A week into the C-Band auction, all signs point to an intense struggle for spectrum among the auction participants. With 5G deployments in full-swing, the 280Mhz of mid-band licenses being offered sit directly in the ‘goldilocks zone’ that straddles attractive propagation characteristics -good in-building penetration and range- and 20Mhz blocks large enough to deploy significant capacity and speed for 5G.
For bidders looking to use spectrum quickly, the 100MHz that makes up A block for the auction is scheduled to be cleared as early as 2021 while B and C block licenses may not be available until 2023. As such, A block licenses for 46 of the top 50 markets can be bid on separately and will likely come at a premium compared to B and C block licenses in the same market.
While we won’t know who bid on which markets until the auction is over, for each round the FCC reports the demand for licenses versus those available via the public reporting system. For each round, in every market where demand exceeds supply, the price increases by 10% for the next round. Ten percent may not sound like much initially, but exponential growth soon catches up and markets with intense bidding quickly get expensive. For example, after ten rounds where demand exceeds supply the price more than doubles, after twenty rounds it increases by six-fold and after fifty rounds the price has increased to 100x the original cost.
Price escalation invariably forces decisions on even the most well-heeled bidders, but we have not yet reached that point with the C-Band auction. So far the volume of markets with bids over supply has INCREASED, not decreased, resulting in over $10.5B gross proceeds across the 411 markets offered through round 20.
What is interesting about the C-Band auction so far is that the bidding volume for smaller markets that typically happens later in the auction has heated up early. During the first ten rounds demand for roughly 2/3rds of markets exceeded supply and therefore increased in price by 10% every round. Starting in round 12 bidding volume increased. This increased volume catapulted markets with price increases from 68% of all markets to 81% of all markets and continued to build to over 90% of all markets by round 17.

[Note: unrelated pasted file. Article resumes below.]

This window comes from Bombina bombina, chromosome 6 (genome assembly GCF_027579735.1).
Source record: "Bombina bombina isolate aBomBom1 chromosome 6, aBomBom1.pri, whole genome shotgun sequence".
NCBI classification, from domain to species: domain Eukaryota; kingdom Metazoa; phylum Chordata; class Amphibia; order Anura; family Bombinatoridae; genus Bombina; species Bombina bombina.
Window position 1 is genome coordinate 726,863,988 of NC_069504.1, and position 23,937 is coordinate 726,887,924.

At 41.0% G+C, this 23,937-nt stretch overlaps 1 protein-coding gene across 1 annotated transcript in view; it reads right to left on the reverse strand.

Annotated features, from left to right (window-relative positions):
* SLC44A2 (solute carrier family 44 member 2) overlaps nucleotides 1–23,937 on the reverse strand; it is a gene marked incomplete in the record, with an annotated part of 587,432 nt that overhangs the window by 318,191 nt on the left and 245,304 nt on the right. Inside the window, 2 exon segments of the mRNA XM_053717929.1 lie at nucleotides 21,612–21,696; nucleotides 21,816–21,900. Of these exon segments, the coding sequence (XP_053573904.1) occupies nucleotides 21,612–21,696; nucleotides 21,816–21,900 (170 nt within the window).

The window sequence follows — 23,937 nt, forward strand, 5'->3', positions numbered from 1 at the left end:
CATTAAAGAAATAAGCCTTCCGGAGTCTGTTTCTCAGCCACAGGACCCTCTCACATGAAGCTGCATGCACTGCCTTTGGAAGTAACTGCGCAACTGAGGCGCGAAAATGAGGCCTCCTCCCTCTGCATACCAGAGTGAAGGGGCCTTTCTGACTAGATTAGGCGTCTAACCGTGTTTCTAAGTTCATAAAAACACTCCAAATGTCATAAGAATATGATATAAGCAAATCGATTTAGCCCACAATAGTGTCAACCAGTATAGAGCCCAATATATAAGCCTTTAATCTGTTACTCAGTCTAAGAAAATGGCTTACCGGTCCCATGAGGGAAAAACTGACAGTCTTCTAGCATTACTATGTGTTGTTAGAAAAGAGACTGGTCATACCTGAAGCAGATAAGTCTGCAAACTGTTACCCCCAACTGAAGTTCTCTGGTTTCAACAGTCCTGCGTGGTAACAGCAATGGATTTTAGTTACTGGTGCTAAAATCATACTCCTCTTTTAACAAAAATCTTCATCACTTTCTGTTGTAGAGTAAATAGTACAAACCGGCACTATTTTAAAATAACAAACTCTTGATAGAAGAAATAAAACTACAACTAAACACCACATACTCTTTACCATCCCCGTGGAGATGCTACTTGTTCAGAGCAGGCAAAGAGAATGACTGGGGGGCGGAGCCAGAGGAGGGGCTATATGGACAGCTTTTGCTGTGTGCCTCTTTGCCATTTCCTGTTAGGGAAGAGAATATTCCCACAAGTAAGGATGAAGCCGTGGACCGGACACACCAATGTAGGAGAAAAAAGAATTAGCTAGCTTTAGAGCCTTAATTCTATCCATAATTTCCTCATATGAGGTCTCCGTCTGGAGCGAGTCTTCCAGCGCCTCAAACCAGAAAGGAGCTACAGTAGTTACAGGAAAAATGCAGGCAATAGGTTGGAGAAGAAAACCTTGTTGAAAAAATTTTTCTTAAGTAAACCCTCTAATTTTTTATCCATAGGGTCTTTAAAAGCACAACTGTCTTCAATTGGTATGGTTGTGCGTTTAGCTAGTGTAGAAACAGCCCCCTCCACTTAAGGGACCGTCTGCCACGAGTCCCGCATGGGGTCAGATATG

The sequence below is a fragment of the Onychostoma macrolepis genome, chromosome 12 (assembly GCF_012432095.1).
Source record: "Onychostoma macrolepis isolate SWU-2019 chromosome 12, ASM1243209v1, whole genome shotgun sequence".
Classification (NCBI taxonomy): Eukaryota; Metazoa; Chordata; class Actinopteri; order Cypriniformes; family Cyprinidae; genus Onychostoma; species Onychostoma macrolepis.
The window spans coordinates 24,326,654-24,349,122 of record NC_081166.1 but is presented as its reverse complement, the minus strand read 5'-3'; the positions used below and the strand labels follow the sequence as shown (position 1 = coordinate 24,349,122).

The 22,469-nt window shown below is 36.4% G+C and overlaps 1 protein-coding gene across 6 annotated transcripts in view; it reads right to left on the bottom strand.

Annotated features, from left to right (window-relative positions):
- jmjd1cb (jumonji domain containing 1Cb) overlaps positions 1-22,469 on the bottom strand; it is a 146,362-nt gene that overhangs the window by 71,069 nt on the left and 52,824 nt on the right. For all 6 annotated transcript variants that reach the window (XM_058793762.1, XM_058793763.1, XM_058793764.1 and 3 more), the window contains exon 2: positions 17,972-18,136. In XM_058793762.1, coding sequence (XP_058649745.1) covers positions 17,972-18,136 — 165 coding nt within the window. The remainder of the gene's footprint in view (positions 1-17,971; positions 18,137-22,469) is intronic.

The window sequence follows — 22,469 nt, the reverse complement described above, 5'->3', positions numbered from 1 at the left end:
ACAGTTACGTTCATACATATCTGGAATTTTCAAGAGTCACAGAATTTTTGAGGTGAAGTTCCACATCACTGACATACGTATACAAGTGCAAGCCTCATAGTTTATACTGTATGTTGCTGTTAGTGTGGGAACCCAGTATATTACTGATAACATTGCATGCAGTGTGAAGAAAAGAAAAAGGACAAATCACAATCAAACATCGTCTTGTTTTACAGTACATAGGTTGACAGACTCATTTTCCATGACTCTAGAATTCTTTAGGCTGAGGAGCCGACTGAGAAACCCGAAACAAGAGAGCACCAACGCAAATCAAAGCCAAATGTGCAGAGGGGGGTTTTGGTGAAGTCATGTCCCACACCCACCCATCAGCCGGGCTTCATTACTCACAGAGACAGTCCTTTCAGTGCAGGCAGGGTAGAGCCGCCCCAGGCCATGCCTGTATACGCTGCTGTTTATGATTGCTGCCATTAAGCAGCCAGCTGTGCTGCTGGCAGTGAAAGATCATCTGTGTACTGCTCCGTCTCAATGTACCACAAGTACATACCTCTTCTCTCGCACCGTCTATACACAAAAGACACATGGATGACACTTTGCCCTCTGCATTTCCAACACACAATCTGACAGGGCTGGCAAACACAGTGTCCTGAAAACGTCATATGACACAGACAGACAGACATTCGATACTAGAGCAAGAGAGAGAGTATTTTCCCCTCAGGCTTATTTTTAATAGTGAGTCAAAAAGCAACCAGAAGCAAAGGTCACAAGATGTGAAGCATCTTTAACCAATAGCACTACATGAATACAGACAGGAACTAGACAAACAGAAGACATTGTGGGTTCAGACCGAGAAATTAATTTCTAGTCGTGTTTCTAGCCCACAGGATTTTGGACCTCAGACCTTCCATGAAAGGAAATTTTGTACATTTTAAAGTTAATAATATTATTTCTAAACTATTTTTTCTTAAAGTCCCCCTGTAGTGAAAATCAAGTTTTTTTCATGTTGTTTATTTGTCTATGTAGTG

Digging a bit deeper, the jump in markets with more demand than supply that began in round 11 was driven by an increase in interest in smaller population markets while prices for larger markets were still not settled. Through round 10 only about half of markets lower population tier markets ranked 100-400 had more bids than supply, but by round 15 over 86% of markets ranked 100-400 by population had more bids than supply.
But what about those A sub block licenses that could help the winner race to deploying mid-band 5G? There are only 5 sub blocks available per market, but bidding for many of the top markets through 20 rounds still shows bids in the double digits in excess of supply. In fact, demand for A block markets is still so strong that in the first 20 rounds every A sub block in the 46 markets increased in price every round. That adds up to a 612% increase over 20 rounds and over $3.5B of the total gross proceeds of $10.5B across the entire auction.
Bidders seem to be slowly adjusting to the expectation that they may not win the entire A block. In round 18 demand for the top 39 markets dropped by 2 to 3 units across all markets, likely indicating a coordinated pull-back by one bidder. While demand has fallen across the top markets, none of the A block markets have reached bidding equilibrium where supply equals demand and price increases cease. At current pace the licenses in A sub block markets would be collectively worth over $5B in just 5 more rounds and over $10B by round 32.
Within A sub block, which markets are most popular among bidders? As always, the top 10 markets have among the highest demand, but the market with the most demand in excess of supply so far is Salt Lake City, the 27th largest market in the auction, with 4 bidders for every available block (5 blocks available, 15 in excess of supply). A cluster of markets follow Salt Lake City for second most activity: Chicago, Dallas, Miami, Houston, Orlando, Las Vegas, Kansas City, Austin and Milwaukee all have 12 bids over supply (total bids of 17 each).
So what can we learn from the first week of the C-Band auction? At $10.5B through round 20, the levels of interest in mid-band 5G spectrum are sky high. Verizon and AT&T’s well understood need for mid-band 5G spectrum is surely playing a role in the bidding intensity, but bidding volumes suggest there are also other players willing to throw their hat in the ring, particularly for the A block which will be available soon. Regardless of who wins, it’s likely we’ll see consumers enjoying the benefits of C-Band 5G sooner rather than later.